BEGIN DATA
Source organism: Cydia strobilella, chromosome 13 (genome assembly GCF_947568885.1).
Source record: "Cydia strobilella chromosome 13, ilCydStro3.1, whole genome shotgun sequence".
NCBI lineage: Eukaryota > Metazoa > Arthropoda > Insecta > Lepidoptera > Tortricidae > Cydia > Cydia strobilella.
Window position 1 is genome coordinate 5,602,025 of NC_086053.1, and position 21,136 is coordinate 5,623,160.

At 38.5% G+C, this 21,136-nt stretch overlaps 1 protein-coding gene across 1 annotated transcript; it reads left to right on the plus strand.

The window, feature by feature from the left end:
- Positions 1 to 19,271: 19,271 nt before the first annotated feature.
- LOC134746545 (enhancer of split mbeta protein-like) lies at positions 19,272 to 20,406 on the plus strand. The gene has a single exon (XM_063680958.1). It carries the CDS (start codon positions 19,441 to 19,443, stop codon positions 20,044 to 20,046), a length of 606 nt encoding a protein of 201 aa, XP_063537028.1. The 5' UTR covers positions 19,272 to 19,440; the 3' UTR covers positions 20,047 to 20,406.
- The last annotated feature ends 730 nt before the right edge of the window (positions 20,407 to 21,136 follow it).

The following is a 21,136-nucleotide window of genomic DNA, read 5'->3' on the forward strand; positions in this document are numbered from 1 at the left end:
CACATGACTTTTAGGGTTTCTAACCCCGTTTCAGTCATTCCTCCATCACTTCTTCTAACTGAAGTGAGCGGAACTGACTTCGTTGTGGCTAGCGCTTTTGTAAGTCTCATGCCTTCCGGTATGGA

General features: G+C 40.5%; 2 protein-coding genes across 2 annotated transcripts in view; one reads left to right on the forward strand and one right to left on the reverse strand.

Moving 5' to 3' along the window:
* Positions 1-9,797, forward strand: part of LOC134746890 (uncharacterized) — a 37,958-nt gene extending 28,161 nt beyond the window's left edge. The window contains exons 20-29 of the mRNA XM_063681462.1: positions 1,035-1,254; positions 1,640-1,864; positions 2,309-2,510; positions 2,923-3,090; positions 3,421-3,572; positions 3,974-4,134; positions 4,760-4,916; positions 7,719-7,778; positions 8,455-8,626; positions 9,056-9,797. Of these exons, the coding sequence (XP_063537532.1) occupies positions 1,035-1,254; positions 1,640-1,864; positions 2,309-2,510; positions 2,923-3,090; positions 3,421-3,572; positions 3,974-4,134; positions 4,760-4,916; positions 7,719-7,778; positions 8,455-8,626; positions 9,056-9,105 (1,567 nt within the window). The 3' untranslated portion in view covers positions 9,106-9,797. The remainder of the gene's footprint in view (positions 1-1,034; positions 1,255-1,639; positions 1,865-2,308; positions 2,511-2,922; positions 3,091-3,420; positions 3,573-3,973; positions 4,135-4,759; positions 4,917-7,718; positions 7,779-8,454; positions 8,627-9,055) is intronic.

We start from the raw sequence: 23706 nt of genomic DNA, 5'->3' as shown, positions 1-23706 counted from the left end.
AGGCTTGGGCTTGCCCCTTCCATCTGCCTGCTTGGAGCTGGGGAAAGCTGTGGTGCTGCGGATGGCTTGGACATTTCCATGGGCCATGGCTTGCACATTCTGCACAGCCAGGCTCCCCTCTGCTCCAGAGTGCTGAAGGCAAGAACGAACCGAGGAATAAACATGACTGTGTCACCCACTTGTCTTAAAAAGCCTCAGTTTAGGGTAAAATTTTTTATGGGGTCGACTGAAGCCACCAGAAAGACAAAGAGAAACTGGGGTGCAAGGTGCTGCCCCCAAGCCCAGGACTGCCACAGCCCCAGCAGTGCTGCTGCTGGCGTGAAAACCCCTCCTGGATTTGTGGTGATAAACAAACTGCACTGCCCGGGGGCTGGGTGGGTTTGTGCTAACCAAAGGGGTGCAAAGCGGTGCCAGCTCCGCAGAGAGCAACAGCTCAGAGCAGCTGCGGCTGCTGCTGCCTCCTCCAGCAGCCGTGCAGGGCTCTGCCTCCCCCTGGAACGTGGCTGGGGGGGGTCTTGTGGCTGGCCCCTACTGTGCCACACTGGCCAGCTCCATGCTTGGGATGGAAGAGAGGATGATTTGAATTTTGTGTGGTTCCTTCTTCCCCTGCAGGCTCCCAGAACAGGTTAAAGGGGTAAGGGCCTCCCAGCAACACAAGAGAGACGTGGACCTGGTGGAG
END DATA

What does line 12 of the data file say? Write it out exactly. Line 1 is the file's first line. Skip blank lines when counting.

General features: G+C 40.5%; 2 protein-coding genes across 2 annotated transcripts in view; one reads left to right on the forward strand and one right to left on the reverse strand.